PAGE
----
Twenty-five years ago Christmas was celebrated in quite a different manner than today- not better nor worse, just different. One knew that Christmas season was approaching when one saw those huge salted hams in crocus bags hanging from the ceilings of the stores around the village. The shopkeeper made it his duty to call on friends and customers for them to lay aside their hams for Christmas. These hams were boiled for 2 or 3 hours to remove the excess salt and then they were baked. Do you know why those hams were delicious? Because they were available for our tables only for Christmas, and never during any other time of the year. People boasted of a prosperous season by hanging one or two hams near the window or main entrance where it would be very noticeable.
Apples and pears and grapes arrived on the island about five days before Christmas and there was excitement and commotion and a rush to get one's dozen or two of the Christmas apples for they would be sold out in a day or two. And do you know what? If you did not get any apples in that rush, you would not be able to enjoy them until the following year.
About two or three weeks before Christmas, mother lay the ground rules- no more eating of eggs from the backyard chickens for these were reserved for the Christmas cake. The special one used to be the black cake made with mixed fruits. As for the drinks, Tio Pil, owner of Elsa P. cargo boat, used to be the agent for Chavannes Lemonade, which came in different flavors (not only lemon), and families would purchase them by the case for the children's treat. These refreshments cost ten cents a pint.
The Christmas dinner consisted mostly of "relleno negro" or "relleno de especie" or the famous chirmole prepared with home grown chickens or turkey. Chickens were purchased at 25 cents and turkeys at 50 cents and then grown in the backyard with leftover rice or tortillas. Many families also killed their hogs around Christmas season for special pork roasts, liver dishes, chicharon, morcia or for special boca dishes.
The dance was also very special for it was one of a few held throughout the year. Accordion music, acoustic guitars and bongo drums with maracas provided the music The floor was sprinkled with body powder to make it smooth for better dancing. Sometimes wax or candle was also applied to the dance floor.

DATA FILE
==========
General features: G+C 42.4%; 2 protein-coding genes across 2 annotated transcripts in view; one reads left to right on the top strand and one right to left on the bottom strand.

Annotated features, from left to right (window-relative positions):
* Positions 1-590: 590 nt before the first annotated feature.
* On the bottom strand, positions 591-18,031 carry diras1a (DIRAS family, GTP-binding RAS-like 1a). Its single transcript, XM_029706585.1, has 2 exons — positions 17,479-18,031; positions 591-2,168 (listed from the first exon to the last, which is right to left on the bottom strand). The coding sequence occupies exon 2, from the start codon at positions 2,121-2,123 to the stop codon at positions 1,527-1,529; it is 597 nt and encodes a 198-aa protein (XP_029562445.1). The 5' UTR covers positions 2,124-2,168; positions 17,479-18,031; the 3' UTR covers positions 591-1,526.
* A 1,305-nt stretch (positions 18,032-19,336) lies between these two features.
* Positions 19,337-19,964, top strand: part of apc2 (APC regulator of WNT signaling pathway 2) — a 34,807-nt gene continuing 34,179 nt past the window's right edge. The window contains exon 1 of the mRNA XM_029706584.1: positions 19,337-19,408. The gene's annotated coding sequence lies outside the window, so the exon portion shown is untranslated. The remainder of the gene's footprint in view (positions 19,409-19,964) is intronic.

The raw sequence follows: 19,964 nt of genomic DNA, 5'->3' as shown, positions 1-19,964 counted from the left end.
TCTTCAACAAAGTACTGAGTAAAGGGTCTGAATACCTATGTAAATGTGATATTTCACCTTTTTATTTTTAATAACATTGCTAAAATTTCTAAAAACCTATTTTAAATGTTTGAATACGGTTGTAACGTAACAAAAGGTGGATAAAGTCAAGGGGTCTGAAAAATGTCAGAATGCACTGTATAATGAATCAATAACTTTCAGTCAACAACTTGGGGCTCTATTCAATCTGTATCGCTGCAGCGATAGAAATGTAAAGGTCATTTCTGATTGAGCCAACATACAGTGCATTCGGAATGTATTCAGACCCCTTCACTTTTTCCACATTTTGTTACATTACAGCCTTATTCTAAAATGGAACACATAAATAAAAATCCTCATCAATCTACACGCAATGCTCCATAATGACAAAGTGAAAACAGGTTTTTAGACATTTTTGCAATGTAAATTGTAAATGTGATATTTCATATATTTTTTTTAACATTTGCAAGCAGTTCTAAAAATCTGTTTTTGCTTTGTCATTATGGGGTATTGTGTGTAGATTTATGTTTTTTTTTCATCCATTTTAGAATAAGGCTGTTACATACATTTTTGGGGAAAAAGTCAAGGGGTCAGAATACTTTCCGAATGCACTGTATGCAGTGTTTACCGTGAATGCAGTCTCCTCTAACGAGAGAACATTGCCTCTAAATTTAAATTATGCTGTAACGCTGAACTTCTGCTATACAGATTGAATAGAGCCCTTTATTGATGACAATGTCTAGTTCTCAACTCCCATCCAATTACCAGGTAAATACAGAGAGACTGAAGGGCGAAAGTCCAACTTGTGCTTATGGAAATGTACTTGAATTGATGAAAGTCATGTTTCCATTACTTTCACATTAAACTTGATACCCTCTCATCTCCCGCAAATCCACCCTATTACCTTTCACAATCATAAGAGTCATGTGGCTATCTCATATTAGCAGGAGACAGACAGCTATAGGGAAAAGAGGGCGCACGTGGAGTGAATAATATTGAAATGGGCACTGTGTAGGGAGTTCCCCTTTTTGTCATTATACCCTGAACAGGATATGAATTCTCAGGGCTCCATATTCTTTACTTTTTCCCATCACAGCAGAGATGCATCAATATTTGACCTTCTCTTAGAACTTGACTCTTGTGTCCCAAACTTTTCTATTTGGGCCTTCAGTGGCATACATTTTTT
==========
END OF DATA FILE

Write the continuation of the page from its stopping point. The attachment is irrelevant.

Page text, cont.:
The dance started at 8:00 p.m. on the dot and it was interrupted at midnight for the midnight mass at which the entire village attended. At one in the morning the dance continued and this usually went on until daylight or until some drunken reveler broke it up with a fistfight. The next morning it was a custom to visit friends at their homes to help drink up the beer, which were chilled in one large bathing tub. The wife would serve the ham and turkey on the table for the friends who came along with guitar and accordion to enliven the Christmas day.
Of course there were decorations. They might not have been very fancy like twinkling lights, but a branch of a pine tree was placed in the corner and decorated with balloons and small toys. As for toys, on Christmas day boys and girls were running around in extreme excitement showing off their plastic dolls, water guns, and a few toys powered by hand winding of springs. Some of the wealthier kids boasted a battery-powered toy.
We decorated our Christmas trees but it was a totally different experience. Our Christmas trees consisted of a small branch of the pine or cypress trees which grow wildly and huge here on the island. The small branch was inserted into a bucket of white sand which was the stand and which provided some moisture so that the tree would remain green a bit longer from the 16th to 31st. Listen to this! The trees were decorated with balloons, crepe paper, and any small plastic toys like dolls, guns, even sling shots and faces of Santa Claus cut out from magazine. The tree looked so beautiful at the beginning with fully inflated balloons but took on a sad appearance later on as the balloons became deflated. The tree was placed in the living room and a “quinque” or kerosene lantern was placed near it in the night to give it some glow. Strings of lights did not come into being until about 1965 with the coming of electricity to the village.
Whereas today children’s wish list for Santa Claus include expensive and sophisticated electronic equipment the wish list of children of the past was simple. A doll was a must for all girls age four to twelve. A pair of pop shot revolvers a rifle that fires a cork were a must in all boys’ list for Santa. Once a child received these, he/she would know that Santa was generous to him/her. However there were extras for the kids and they included tea sets, musical boxes, clothes for the dolls, sling shots, marbles, sling shots, trompos or whipping tops.
"Simple"- perhaps this is the best way to describe Christmas 25 years ago, but it certainly had the sharing spirit that you would hope for at this time of the year. And with sharing there was the consequential happiness that delighted each and every one's life on the island.